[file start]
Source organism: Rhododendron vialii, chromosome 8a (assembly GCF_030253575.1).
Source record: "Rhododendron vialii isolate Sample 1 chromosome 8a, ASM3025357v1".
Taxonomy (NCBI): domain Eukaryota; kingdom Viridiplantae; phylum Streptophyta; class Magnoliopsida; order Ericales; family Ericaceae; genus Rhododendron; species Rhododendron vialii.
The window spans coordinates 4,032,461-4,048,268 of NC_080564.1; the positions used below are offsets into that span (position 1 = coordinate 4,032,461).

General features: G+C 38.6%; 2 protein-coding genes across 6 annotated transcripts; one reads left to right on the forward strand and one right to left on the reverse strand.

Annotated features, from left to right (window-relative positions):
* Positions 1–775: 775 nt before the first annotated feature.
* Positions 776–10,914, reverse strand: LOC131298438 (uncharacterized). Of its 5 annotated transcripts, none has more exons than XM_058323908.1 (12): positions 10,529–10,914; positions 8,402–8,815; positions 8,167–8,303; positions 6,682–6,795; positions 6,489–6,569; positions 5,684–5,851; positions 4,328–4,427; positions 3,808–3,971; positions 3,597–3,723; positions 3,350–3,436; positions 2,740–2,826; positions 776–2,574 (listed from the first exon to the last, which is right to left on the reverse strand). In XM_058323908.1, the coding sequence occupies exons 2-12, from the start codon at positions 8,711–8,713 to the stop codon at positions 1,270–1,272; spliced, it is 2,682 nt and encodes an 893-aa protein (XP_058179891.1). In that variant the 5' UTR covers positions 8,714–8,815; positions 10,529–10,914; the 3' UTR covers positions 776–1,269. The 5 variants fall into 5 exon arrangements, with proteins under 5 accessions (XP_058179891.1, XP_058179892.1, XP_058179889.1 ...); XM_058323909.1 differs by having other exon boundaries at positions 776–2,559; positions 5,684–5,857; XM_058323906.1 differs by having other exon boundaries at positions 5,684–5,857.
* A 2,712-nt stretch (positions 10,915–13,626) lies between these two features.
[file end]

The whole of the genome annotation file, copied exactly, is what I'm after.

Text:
Source organism: Rhododendron vialii, chromosome 8a (assembly GCF_030253575.1).
Source record: "Rhododendron vialii isolate Sample 1 chromosome 8a, ASM3025357v1".
Taxonomy (NCBI): domain Eukaryota; kingdom Viridiplantae; phylum Streptophyta; class Magnoliopsida; order Ericales; family Ericaceae; genus Rhododendron; species Rhododendron vialii.
The window spans coordinates 4,032,461-4,048,268 of NC_080564.1; the positions used below are offsets into that span (position 1 = coordinate 4,032,461).

General features: G+C 38.6%; 2 protein-coding genes across 6 annotated transcripts; one reads left to right on the forward strand and one right to left on the reverse strand.

Annotated features, from left to right (window-relative positions):
* Positions 1–775: 775 nt before the first annotated feature.
* Positions 776–10,914, reverse strand: LOC131298438 (uncharacterized). Of its 5 annotated transcripts, none has more exons than XM_058323908.1 (12): positions 10,529–10,914; positions 8,402–8,815; positions 8,167–8,303; positions 6,682–6,795; positions 6,489–6,569; positions 5,684–5,851; positions 4,328–4,427; positions 3,808–3,971; positions 3,597–3,723; positions 3,350–3,436; positions 2,740–2,826; positions 776–2,574 (listed from the first exon to the last, which is right to left on the reverse strand). In XM_058323908.1, the coding sequence occupies exons 2-12, from the start codon at positions 8,711–8,713 to the stop codon at positions 1,270–1,272; spliced, it is 2,682 nt and encodes an 893-aa protein (XP_058179891.1). In that variant the 5' UTR covers positions 8,714–8,815; positions 10,529–10,914; the 3' UTR covers positions 776–1,269. The 5 variants fall into 5 exon arrangements, with proteins under 5 accessions (XP_058179891.1, XP_058179892.1, XP_058179889.1 ...); XM_058323909.1 differs by having other exon boundaries at positions 776–2,559; positions 5,684–5,857; XM_058323906.1 differs by having other exon boundaries at positions 5,684–5,857.
* A 2,712-nt stretch (positions 10,915–13,626) lies between these two features.